It wasn’t long and Bob had caught another largemouth. It was a much smaller version so it quickly went back into the water without taking time for pictures. Soon thereafter Bob set the hook hard and deep on an underwater creature that bent his pole nearly to the surface of the water. The drag on his open bail Daiwa reel was whistling and screeching before Bog was able to turn the fish and really start battling it. It didn’t take long for either of us to realize that this was no ordinary fish. When it broke the water we quickly learned that it was a huge bowfin. Most anglers refer to the bowfin as a dog fish and consider the species to be a rough fish. Bob battled hard and our net was surely to small to handle this two-foot, writhing monster. Instead we decided to use the jaw spreader in my storage box. That didn’t work either as the fish’s writhing and splashing enable it to throw the spreader out and send it into the water where luckily it remained due to the two floating devices attached just for that reason. I got the fish off at the side of the boat and returned to the weedy depths it enjoys frequenting. For a really great and interesting treatise on the bowfin go this website article I found on a species that dates back to pre-dinosaur days (https://blog.nature.org/science/2015/08/24/adventures-bowfin-underdog-fish-prehistoric/). Enjoy the educational article I have included herein.
We fished on as Bob missed a few and caught a few. I dabbled a bit with a light line, hook and wax worm and caught two bluegills in succession. I think we could have gotten a meal of bluegills very quickly but I wanted a large pike. After about an hour of tossing that bucktail I was reeling it in over about nine feet of water when something struck it hard. I aggressively ripped the end of the run skyward in attempt to set the hooks into the fish’s jaw. It battled valiantly but I was able to handle its flips, tricks and forward fronts and get it close the boat, close enough for a big net to have landed the fish. It appeared to be in excess of 30 inches but our little net was no match for that monster. All the little net did was scare it more and it came out of the lake shaking its head violently. It had been a long fight but the fish had won. Heck, it was going back into the water anyway so maybe I was the winner. After all, my goal was to set some hooks into a fish like that and return it to its home. I am sure you’d agree that the pike’s wishes had nothing to do with seeing a human holding onto the handle of a pike/musky rig like I had in my hands. I think I was the real winner. I got to see it and it fell for a “fake lunch.”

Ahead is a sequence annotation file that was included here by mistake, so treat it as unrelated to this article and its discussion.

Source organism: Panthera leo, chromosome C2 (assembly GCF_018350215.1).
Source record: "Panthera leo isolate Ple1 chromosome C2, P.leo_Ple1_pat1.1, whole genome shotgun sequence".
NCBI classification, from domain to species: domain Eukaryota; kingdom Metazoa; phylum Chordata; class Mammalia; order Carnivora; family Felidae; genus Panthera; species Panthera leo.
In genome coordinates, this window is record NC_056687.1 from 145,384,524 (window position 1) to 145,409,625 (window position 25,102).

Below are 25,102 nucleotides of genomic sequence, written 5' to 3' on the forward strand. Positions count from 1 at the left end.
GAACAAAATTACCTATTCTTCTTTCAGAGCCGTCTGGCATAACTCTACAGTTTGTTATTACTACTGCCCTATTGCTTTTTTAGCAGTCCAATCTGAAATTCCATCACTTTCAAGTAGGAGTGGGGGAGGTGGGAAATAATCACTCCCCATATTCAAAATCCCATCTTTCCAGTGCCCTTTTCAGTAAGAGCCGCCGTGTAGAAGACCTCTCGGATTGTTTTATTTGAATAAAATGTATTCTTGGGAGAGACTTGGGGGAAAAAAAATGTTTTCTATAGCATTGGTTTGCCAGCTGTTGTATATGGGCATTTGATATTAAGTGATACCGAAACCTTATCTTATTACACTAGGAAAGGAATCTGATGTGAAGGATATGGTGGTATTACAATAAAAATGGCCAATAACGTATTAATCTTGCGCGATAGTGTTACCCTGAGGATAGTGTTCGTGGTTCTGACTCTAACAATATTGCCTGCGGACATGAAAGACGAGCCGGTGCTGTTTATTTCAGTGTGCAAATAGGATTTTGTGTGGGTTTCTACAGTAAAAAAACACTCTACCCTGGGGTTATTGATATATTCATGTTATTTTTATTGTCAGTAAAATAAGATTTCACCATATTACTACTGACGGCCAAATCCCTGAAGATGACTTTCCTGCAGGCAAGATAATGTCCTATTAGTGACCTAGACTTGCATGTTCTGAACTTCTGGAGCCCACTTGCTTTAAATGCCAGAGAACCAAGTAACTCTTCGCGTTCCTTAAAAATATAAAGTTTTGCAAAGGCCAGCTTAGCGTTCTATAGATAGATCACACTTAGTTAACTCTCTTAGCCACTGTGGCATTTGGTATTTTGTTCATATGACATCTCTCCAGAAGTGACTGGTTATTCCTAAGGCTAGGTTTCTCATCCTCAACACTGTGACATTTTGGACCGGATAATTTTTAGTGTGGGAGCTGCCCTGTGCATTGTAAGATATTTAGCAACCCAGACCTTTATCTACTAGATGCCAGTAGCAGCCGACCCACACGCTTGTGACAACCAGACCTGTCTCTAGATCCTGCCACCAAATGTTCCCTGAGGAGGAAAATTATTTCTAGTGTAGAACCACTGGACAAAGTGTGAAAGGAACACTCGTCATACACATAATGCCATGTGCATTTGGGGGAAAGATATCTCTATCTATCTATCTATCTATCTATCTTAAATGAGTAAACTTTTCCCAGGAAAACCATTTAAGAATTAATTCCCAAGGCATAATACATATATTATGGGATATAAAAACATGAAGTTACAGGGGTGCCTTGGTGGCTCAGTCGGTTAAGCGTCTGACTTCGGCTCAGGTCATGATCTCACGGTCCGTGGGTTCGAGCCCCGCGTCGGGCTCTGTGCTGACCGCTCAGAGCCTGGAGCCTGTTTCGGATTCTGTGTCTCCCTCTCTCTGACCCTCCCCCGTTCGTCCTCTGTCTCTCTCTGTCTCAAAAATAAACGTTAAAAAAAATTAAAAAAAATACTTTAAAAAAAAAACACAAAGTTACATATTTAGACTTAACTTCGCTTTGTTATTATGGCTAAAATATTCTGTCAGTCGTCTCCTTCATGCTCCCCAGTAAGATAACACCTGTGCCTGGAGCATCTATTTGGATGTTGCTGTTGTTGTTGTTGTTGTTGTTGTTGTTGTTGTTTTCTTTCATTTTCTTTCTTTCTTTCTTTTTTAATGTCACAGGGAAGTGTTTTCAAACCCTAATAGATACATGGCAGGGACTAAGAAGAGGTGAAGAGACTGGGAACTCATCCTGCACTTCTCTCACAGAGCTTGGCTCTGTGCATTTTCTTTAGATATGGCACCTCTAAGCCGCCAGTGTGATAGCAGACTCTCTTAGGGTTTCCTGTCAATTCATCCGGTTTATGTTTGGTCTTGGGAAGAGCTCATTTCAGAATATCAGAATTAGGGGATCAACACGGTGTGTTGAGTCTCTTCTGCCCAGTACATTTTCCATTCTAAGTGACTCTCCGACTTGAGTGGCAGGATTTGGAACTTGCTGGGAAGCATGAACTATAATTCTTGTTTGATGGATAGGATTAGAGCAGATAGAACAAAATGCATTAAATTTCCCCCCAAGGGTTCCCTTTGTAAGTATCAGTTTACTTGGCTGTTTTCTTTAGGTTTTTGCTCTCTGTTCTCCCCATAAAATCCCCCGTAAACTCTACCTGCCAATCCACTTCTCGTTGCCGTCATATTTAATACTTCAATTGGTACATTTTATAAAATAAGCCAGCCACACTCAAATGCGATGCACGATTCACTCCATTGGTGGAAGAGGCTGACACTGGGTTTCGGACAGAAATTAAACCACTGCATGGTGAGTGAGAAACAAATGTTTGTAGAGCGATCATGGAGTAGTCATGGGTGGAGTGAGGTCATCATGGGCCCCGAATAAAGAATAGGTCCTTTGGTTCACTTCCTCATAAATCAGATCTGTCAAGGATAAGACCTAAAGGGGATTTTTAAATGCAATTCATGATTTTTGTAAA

Not long after I had the battle with the pike, Bob rose out of his lawn chair seat with another loud shout. “This is a big one and look at this baby fight,” he shouted. I watched him battle the green colored fish as it darted out of the lilly pads he’d tossed into. I could see that it was not a bass. It was too long for a bass. It turned out to be a shorter bowfin and again we released it boat side because it was also in a pretty foul mood after the long fight with Bob’s rig.
We eased on down the water and noticed a couple of Great Blue Herons and I noticed a stranger raptor as it leapt off its perch to get airborne and winged its way northward. I’m not sure what it was but researching it later will give me something to do.
We missed a few more and caught a couple more before we had to pack up and head back home.
It was a great outing on a great day. It was just a perfect adventure – not too long, and certainly not too short!
We promised each other to return to the lake more often and on same days where the stay will be long and be another adventure. We had the place to ourselves. It was peaceful yet full of wondrous things. We laughed. We chatted about a myriad of topics. We had a great time.
Are you wondering where today’s adventure had taken us? I have included some clues within the lines of the summary herein. Good luck with the puzzle and here is wishing you the best of what the outdoors has to offer you.
Bob wanted me to be sure to tell you that we feel for you if you were cooped up somewhere all day and not able to experience a morning like we did. Well, maybe not that sorry!
Have a great day!
Today’s two Bobs.